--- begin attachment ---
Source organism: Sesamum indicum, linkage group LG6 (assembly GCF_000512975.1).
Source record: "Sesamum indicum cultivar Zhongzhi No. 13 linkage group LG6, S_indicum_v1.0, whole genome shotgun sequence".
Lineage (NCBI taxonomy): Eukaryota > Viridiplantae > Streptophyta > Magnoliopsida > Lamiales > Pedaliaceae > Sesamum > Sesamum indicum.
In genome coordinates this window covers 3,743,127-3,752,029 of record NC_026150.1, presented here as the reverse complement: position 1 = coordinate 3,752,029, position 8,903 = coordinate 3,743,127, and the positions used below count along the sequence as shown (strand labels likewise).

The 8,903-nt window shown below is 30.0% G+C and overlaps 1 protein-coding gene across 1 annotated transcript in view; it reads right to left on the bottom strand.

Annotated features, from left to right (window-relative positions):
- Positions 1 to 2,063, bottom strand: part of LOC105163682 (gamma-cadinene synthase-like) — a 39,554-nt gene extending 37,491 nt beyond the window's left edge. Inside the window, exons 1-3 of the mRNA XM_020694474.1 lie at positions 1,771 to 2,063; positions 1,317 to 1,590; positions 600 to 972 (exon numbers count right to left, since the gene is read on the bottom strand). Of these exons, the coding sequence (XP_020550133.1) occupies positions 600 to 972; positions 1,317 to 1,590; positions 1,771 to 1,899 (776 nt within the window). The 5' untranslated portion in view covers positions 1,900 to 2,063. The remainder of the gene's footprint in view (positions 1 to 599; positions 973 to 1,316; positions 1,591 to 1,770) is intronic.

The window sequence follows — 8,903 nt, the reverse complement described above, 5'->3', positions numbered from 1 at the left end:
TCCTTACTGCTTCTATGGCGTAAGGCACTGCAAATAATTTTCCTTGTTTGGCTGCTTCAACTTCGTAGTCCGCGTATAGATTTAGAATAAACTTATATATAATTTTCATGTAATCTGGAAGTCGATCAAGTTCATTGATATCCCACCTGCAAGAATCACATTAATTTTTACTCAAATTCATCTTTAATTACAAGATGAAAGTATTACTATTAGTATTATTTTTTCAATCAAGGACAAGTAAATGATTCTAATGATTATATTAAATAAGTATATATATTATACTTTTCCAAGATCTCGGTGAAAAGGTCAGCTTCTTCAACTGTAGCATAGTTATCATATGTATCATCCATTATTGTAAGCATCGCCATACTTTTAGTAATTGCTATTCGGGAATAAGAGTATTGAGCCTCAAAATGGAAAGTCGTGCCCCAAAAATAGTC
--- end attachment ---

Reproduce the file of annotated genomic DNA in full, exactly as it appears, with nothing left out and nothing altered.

Source organism: Sesamum indicum, linkage group LG6 (assembly GCF_000512975.1).
Source record: "Sesamum indicum cultivar Zhongzhi No. 13 linkage group LG6, S_indicum_v1.0, whole genome shotgun sequence".
Lineage (NCBI taxonomy): Eukaryota > Viridiplantae > Streptophyta > Magnoliopsida > Lamiales > Pedaliaceae > Sesamum > Sesamum indicum.
In genome coordinates this window covers 3,743,127-3,752,029 of record NC_026150.1, presented here as the reverse complement: position 1 = coordinate 3,752,029, position 8,903 = coordinate 3,743,127, and the positions used below count along the sequence as shown (strand labels likewise).

The 8,903-nt window shown below is 30.0% G+C and overlaps 1 protein-coding gene across 1 annotated transcript in view; it reads right to left on the bottom strand.

Annotated features, from left to right (window-relative positions):
- Positions 1 to 2,063, bottom strand: part of LOC105163682 (gamma-cadinene synthase-like) — a 39,554-nt gene extending 37,491 nt beyond the window's left edge. Inside the window, exons 1-3 of the mRNA XM_020694474.1 lie at positions 1,771 to 2,063; positions 1,317 to 1,590; positions 600 to 972 (exon numbers count right to left, since the gene is read on the bottom strand). Of these exons, the coding sequence (XP_020550133.1) occupies positions 600 to 972; positions 1,317 to 1,590; positions 1,771 to 1,899 (776 nt within the window). The 5' untranslated portion in view covers positions 1,900 to 2,063. The remainder of the gene's footprint in view (positions 1 to 599; positions 973 to 1,316; positions 1,591 to 1,770) is intronic.

The window sequence follows — 8,903 nt, the reverse complement described above, 5'->3', positions numbered from 1 at the left end:
TCCTTACTGCTTCTATGGCGTAAGGCACTGCAAATAATTTTCCTTGTTTGGCTGCTTCAACTTCGTAGTCCGCGTATAGATTTAGAATAAACTTATATATAATTTTCATGTAATCTGGAAGTCGATCAAGTTCATTGATATCCCACCTGCAAGAATCACATTAATTTTTACTCAAATTCATCTTTAATTACAAGATGAAAGTATTACTATTAGTATTATTTTTTCAATCAAGGACAAGTAAATGATTCTAATGATTATATTAAATAAGTATATATATTATACTTTTCCAAGATCTCGGTGAAAAGGTCAGCTTCTTCAACTGTAGCATAGTTATCATATGTATCATCCATTATTGTAAGCATCGCCATACTTTTAGTAATTGCTATTCGGGAATAAGAGTATTGAGCCTCAAAATGGAAAGTCGTGCCCCAAAAATAGTC